The Northeast Region, as defined by the USGS for its DOI Regional Climate Science Center, is a region of enormous diversity in geography, climate, biological diversity, and human land use. The Northeast region contains 22 states, multiple ecoregions, seven of the 21 regions established for the National Landscape Conservation Cooperative (LCC) Program, and a human population of 131,000,000 (41% of the US population). Consequently, the Northeast region poses many unique challenges for understanding, adapting to and mitigating the effects of climate change, including:
- Extreme gradients in environments and threats manifested over relatively modest spatial scales – from rapidly expanding and developing coastal regions and urban areas to depopulating rural communities, but with the common thread that the natural resources of the region are inextricably intertwined with human use and human infrastructure – both past and present.
- A pattern of land ownership and administration dominated by relatively small, privately- owned parcels, and limited federal lands. Consequently, the interactions between land use and climate change adaptation and mitigation will emerge from a multitude of complex local decisions; yet, many critical ecological processes operate at larger landscape scales.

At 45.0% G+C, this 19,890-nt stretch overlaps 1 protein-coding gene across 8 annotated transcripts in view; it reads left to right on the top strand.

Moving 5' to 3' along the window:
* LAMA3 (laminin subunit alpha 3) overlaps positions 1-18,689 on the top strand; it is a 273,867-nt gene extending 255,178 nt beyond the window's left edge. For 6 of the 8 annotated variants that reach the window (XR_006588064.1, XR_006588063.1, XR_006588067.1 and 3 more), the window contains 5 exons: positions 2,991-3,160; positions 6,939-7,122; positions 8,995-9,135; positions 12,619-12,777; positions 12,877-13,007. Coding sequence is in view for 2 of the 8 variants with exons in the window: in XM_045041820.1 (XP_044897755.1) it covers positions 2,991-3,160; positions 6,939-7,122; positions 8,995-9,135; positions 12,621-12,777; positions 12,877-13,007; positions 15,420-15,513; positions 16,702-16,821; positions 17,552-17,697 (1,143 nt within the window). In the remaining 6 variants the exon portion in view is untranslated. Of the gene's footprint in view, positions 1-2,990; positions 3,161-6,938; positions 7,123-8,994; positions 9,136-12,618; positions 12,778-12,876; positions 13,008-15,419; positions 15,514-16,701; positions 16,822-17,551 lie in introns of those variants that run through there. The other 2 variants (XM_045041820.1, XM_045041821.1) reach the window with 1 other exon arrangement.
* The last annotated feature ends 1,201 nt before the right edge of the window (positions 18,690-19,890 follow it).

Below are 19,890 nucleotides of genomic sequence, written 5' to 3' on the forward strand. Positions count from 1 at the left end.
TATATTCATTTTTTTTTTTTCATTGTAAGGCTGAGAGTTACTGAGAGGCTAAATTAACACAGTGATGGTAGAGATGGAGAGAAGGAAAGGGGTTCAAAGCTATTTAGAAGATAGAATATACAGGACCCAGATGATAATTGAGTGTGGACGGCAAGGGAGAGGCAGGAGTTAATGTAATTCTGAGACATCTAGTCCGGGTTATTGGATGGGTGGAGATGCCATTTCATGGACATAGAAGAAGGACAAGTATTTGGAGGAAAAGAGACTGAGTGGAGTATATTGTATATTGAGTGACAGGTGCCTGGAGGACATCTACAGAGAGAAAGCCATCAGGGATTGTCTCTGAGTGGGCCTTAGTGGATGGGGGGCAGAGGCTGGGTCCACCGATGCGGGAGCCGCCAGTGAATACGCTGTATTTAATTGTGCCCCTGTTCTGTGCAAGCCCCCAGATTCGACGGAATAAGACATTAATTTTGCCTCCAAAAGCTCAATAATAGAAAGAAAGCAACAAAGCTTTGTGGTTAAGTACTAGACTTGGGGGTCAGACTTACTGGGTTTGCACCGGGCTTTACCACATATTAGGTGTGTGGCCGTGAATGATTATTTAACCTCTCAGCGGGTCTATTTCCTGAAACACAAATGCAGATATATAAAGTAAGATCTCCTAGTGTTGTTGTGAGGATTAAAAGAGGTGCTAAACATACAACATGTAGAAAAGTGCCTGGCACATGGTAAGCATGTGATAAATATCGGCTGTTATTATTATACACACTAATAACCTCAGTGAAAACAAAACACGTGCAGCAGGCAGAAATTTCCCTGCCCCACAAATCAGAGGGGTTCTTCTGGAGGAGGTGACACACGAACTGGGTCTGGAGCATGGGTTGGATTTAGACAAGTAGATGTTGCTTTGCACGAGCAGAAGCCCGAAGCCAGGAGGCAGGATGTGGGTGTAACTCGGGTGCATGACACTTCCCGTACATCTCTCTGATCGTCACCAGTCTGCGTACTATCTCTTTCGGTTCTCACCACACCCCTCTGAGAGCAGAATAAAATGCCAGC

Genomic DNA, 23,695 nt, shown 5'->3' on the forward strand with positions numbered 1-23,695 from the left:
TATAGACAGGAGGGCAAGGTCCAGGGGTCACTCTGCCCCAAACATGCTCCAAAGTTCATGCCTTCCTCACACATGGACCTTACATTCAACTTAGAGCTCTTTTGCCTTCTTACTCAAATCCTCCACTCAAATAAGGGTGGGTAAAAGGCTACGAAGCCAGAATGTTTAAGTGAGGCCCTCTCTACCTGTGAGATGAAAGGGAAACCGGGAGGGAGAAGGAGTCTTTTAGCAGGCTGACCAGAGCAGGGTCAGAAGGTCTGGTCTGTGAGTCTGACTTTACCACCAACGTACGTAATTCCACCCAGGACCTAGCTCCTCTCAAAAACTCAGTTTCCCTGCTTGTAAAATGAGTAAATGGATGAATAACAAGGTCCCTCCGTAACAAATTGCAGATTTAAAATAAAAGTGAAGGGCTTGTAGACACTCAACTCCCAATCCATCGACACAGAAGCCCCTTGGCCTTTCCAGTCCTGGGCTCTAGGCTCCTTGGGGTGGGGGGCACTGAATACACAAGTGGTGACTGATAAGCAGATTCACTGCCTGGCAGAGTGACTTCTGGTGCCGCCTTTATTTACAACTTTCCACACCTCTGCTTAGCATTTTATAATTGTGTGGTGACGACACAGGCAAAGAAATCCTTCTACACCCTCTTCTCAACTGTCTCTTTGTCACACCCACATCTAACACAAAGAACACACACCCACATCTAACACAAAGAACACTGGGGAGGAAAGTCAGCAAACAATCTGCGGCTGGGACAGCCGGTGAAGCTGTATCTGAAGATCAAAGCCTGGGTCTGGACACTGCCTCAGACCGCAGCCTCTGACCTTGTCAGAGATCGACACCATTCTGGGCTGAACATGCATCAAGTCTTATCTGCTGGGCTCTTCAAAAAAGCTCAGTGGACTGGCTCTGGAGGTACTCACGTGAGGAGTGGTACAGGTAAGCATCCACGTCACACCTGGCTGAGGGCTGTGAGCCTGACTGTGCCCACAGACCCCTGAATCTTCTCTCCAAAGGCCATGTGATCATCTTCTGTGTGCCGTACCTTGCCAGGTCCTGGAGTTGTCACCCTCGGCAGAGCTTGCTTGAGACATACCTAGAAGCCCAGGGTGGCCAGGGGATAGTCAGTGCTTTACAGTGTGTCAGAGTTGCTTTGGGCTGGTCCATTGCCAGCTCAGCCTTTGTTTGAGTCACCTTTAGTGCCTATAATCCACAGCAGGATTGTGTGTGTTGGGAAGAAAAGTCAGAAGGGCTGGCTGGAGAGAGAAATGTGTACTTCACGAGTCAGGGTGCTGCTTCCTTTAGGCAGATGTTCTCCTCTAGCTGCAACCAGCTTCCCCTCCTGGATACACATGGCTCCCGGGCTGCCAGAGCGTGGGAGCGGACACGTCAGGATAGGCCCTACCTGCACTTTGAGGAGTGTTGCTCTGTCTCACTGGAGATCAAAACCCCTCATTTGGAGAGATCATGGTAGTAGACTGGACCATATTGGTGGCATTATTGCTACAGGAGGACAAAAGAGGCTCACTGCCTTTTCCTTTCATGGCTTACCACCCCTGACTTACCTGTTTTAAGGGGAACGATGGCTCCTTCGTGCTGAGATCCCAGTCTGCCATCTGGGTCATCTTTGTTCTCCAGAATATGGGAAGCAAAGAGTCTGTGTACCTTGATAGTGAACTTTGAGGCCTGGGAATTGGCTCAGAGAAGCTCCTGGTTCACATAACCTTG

- A complex history of species extirpations, invasions, range extensions, and restorations.
- Complex predictions of regional climate change and associated responses of species and natural communities, with the likelihood that some species are likely to decline or be lost from the region, while others will expand.
- A wide array of stakeholders and decisions makers.
Climate change is already affecting the physical and biological environments of the Northeast Region, and is expected to intensify in coming decades. Temperatures have risen by ~0.7°C over the last century and are projected to rise by a further 3-5°C under probable emission scenarios. As a consequence of increasing temperatures, sea level will rise by at least 1m this century, with even greater coastal impacts from storm surges in areas that have seen major population increases. Increasing temperatures have also affected altitudinal and range shifts in species, and earlier seasonal migrations for migratory animals, a trend that will be reinforced further in the future. The Northeast region has recorded higher amounts of precipitation over the last 50 years, with a greater frequency of extreme events and all model simulations for the future point to wetter winter and spring conditions, but much drier summers and falls. This will increase overall runoff but shift the timing of peak flows of rivers to earlier in the spring, with longer periods of low flows in the summer months. All of these changes will have profound effects on aquatic and terrestrial ecosystems across the region, changing forest types and aquatic environments, affecting fish community structure and the timing of migratory fishes. Understanding how climate affects habitats and other conditions for fish and wildlife populations will be essential for decision makers challenged with balancing multiple land uses, including agriculture, forestry, water allocations, energy, and transportation. Obtaining the best regional estimates for a range of probable climate change scenarios is a critical task to aid natural resource managers and other stakeholders.